Bürgeramt.

This morning, form, lease, and passports in hand, Paul and I went to our local Bürgeramt (municipal office — probably most akin to the city clerk’s office, or a city district office) to register with the locality. In Germany, whenever one moves to a new address, one is required to register with the local authorities. As new residents, we had to do this within 7 business days of our arrival. The paperwork we receive there basically certifies our address and residence. We then take this certification to the Ausländerbehörde (foreigners’ office), along with other documentation of our income, insurance, and legal status, to apply for a residence permit.

Though it is anxiety-producing to negotiate a foreign bureaucracy in a language in which one is not adept, we were pleased that our visit this morning went smoothly, without a hitch. The process — showing our form to the receptionist, getting some tips from her, receiving a number, sitting down and waiting for our number to be called — was very straightforward, and the clerks were quite tolerant of our minimal German. As a result, we didn’t have too much trouble communicating, and, thanks to Paul’s assiduity yesterday, we had filled out our form correctly (no small task), so it was basically a matter of getting our information into the system, and printing off and stamping our certification.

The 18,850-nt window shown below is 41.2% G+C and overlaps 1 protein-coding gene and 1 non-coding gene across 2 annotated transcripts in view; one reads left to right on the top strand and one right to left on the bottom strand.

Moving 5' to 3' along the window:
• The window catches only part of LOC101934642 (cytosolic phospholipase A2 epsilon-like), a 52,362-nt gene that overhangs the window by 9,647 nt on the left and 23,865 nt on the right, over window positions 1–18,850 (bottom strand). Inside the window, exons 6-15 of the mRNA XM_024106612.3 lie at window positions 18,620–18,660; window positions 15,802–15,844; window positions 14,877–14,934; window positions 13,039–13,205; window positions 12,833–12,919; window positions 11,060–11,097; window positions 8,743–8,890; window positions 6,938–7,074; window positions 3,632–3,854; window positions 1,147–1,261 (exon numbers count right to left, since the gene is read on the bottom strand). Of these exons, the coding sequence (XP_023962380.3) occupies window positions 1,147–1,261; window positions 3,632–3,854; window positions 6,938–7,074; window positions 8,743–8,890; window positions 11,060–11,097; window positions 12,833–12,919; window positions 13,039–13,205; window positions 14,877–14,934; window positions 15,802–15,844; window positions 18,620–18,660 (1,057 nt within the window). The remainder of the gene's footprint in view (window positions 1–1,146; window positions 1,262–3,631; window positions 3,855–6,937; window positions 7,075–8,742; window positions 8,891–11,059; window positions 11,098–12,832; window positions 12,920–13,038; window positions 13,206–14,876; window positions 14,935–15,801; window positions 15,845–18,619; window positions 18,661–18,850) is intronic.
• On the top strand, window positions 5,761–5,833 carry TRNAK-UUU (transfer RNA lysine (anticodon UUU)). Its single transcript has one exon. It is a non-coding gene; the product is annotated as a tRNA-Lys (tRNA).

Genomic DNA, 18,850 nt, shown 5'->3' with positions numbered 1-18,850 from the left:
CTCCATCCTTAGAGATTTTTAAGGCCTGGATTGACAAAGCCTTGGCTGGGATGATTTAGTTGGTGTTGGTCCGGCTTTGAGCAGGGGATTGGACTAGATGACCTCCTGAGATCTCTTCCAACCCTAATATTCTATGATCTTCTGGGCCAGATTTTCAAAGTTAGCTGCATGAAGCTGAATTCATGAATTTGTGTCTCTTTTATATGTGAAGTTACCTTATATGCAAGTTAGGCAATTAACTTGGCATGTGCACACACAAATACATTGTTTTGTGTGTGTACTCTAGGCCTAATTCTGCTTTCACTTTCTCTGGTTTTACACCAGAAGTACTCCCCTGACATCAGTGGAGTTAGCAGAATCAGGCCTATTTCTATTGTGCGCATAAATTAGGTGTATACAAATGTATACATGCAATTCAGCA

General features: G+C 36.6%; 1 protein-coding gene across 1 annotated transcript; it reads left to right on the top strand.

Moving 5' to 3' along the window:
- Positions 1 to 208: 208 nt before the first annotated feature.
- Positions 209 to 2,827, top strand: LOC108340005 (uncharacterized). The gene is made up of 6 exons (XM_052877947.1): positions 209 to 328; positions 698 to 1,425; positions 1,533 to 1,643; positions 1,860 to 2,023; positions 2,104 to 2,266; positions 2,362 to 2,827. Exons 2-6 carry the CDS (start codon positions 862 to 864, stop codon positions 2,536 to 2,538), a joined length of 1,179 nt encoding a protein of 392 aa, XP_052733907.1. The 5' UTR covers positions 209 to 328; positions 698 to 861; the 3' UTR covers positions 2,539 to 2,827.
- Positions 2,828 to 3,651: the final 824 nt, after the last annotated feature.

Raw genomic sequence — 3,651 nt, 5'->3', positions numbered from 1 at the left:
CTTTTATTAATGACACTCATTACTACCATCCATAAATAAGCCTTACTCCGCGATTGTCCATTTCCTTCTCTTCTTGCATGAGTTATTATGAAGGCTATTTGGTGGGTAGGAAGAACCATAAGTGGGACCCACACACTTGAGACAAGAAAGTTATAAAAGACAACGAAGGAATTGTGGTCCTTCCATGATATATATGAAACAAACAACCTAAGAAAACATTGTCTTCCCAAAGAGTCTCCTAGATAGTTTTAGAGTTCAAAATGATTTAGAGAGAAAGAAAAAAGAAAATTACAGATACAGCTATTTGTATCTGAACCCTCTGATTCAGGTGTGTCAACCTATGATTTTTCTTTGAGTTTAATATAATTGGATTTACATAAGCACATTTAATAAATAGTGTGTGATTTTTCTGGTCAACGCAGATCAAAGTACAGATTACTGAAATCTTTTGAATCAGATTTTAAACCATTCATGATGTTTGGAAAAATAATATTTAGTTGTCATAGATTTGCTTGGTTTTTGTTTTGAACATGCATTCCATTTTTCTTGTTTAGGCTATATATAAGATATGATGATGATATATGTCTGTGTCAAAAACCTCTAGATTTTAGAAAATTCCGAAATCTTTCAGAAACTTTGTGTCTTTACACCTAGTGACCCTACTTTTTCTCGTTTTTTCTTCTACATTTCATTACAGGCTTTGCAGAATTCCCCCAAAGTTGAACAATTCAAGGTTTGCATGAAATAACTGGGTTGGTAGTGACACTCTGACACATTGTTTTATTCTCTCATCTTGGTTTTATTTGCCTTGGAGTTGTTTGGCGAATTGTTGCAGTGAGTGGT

With that taken care of, we’re feeling better about the whole thing. Hopefully we will have all our ducks in a row for our visit to the Ausländerbehörde (probably next week), and that will go smoothly as well.

For now, it’s back to work!

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One thought on “Bürgeramt.

  1. Good work. The Germans like it when your forms are filled out correctly. They like it even more when they are stamped correctly. Germans like a good ink stamp.

    As you progress from Bürgeramt to Ausländerbehörde, do you think each subsequent office will add a new umlaut until all the vowels are taken? 🙂

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